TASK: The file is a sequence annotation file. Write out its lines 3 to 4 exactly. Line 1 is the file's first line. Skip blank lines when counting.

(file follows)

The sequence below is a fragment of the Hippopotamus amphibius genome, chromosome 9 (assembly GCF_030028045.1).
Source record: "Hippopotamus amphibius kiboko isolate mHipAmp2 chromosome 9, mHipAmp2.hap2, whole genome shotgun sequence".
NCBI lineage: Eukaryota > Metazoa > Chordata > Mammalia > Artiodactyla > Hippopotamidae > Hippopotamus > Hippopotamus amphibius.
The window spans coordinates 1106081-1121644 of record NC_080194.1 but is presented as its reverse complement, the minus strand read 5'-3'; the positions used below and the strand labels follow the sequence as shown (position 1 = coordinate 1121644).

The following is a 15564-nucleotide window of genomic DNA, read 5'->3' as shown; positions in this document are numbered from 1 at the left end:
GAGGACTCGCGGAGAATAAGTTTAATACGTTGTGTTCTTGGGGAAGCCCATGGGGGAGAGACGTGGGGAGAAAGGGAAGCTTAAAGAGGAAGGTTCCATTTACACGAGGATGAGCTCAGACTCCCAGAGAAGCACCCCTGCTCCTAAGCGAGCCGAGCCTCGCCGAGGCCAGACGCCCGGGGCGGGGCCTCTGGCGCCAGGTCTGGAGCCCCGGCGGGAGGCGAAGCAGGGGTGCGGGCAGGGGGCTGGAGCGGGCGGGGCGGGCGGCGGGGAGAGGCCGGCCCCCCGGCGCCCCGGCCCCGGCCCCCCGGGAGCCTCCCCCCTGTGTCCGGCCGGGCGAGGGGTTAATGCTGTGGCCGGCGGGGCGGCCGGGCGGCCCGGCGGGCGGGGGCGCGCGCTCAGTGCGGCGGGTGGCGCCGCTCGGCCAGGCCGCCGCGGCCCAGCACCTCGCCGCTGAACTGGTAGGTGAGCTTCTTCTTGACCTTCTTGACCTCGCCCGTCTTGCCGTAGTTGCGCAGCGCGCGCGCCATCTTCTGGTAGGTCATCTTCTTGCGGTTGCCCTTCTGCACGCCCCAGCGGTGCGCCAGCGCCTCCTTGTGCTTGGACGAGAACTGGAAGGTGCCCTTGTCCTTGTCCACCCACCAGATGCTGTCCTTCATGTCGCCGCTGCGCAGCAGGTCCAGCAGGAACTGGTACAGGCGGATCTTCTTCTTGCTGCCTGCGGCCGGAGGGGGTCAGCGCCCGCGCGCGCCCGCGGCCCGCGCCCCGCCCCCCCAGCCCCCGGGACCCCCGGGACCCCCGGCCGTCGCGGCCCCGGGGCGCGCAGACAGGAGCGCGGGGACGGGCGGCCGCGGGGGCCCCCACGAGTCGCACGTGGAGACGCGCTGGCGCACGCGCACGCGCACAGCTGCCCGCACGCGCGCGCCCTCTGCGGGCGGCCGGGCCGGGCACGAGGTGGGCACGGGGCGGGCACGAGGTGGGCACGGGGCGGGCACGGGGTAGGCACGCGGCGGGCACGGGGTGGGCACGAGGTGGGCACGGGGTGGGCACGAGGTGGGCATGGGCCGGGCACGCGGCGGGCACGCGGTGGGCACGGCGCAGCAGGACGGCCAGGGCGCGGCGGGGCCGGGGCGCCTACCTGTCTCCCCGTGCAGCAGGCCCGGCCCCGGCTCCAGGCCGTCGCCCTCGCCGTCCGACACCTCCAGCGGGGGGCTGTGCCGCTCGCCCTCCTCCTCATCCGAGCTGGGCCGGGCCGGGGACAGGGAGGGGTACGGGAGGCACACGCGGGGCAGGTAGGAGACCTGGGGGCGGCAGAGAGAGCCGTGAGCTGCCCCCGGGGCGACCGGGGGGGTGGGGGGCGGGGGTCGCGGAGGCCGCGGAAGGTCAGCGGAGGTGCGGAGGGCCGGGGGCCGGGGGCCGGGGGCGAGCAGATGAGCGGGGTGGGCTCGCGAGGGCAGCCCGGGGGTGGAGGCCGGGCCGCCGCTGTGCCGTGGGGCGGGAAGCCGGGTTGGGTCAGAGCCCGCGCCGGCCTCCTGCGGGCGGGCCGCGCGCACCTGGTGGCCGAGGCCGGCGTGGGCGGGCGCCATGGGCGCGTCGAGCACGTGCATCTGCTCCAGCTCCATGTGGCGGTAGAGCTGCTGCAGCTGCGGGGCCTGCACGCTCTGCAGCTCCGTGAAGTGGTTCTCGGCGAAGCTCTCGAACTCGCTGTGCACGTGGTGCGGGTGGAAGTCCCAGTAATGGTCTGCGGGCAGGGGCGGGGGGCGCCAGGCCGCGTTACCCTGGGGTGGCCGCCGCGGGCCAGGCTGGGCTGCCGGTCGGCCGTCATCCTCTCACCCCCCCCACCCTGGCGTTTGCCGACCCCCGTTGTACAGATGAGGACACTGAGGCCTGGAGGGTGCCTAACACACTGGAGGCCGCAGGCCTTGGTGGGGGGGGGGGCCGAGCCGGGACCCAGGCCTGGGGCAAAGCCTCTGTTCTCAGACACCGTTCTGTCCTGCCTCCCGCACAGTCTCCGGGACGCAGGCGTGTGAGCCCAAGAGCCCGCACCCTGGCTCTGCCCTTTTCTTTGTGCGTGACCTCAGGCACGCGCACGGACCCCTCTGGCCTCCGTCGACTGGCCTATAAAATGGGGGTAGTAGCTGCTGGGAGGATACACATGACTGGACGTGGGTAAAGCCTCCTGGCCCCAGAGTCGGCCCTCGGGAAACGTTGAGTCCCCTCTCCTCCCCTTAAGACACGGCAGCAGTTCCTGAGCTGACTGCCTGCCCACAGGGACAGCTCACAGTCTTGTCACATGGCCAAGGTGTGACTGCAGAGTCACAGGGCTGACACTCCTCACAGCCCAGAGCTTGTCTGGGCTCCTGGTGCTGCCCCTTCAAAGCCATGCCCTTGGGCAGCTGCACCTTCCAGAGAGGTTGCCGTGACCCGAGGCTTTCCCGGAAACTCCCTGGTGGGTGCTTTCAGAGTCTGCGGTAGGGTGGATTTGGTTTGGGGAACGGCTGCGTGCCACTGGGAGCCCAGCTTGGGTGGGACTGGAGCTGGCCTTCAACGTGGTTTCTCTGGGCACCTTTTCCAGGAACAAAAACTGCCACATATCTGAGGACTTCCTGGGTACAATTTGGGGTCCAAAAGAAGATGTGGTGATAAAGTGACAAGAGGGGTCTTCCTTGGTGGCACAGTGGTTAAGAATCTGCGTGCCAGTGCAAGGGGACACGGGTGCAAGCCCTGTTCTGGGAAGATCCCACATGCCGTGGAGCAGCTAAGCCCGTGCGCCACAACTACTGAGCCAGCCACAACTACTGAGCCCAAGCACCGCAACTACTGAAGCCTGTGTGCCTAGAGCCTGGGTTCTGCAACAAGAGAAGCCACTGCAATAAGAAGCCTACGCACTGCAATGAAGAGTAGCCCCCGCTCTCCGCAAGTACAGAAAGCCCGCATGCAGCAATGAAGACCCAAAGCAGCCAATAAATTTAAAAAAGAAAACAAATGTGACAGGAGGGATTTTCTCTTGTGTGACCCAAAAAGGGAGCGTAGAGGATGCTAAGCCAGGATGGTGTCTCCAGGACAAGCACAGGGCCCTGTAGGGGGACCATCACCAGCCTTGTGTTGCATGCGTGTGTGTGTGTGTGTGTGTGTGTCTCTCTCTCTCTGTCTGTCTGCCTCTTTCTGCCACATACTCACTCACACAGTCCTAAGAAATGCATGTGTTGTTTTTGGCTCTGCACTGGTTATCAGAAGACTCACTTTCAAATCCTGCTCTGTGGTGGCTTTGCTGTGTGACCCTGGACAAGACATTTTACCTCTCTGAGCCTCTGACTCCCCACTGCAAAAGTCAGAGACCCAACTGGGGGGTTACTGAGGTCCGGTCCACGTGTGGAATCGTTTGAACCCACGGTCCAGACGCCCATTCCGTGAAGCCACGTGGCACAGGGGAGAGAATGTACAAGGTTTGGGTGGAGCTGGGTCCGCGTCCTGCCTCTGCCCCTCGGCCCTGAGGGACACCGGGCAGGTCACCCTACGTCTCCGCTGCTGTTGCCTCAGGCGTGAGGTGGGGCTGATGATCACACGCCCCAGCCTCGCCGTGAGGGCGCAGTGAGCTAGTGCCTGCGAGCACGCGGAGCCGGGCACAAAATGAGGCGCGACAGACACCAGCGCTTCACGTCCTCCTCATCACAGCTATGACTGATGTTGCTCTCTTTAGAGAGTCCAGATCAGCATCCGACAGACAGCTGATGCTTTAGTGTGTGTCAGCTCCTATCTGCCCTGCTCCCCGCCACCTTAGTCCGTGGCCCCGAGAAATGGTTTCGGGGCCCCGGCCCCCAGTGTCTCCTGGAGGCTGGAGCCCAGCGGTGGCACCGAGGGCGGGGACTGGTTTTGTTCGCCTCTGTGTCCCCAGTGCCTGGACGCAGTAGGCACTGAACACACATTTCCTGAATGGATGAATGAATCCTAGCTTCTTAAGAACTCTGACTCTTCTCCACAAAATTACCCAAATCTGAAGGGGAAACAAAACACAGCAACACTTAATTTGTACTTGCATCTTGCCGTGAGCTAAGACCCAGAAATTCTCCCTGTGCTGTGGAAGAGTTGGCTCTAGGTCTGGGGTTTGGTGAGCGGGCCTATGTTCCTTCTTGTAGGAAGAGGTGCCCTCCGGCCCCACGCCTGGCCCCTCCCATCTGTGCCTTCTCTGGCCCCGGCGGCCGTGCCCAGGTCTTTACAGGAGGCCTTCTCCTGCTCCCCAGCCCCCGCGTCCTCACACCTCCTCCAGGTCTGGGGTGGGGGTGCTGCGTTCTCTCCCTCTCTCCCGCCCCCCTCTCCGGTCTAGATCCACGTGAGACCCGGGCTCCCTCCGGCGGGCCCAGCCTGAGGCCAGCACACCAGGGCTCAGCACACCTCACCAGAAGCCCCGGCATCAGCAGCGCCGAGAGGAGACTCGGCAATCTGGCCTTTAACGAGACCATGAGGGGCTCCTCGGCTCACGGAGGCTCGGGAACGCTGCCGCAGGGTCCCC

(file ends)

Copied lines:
NCBI lineage: Eukaryota > Metazoa > Chordata > Mammalia > Artiodactyla > Hippopotamidae > Hippopotamus > Hippopotamus amphibius.
The window spans coordinates 1106081-1121644 of record NC_080194.1 but is presented as its reverse complement, the minus strand read 5'-3'; the positions used below and the strand labels follow the sequence as shown (position 1 = coordinate 1121644).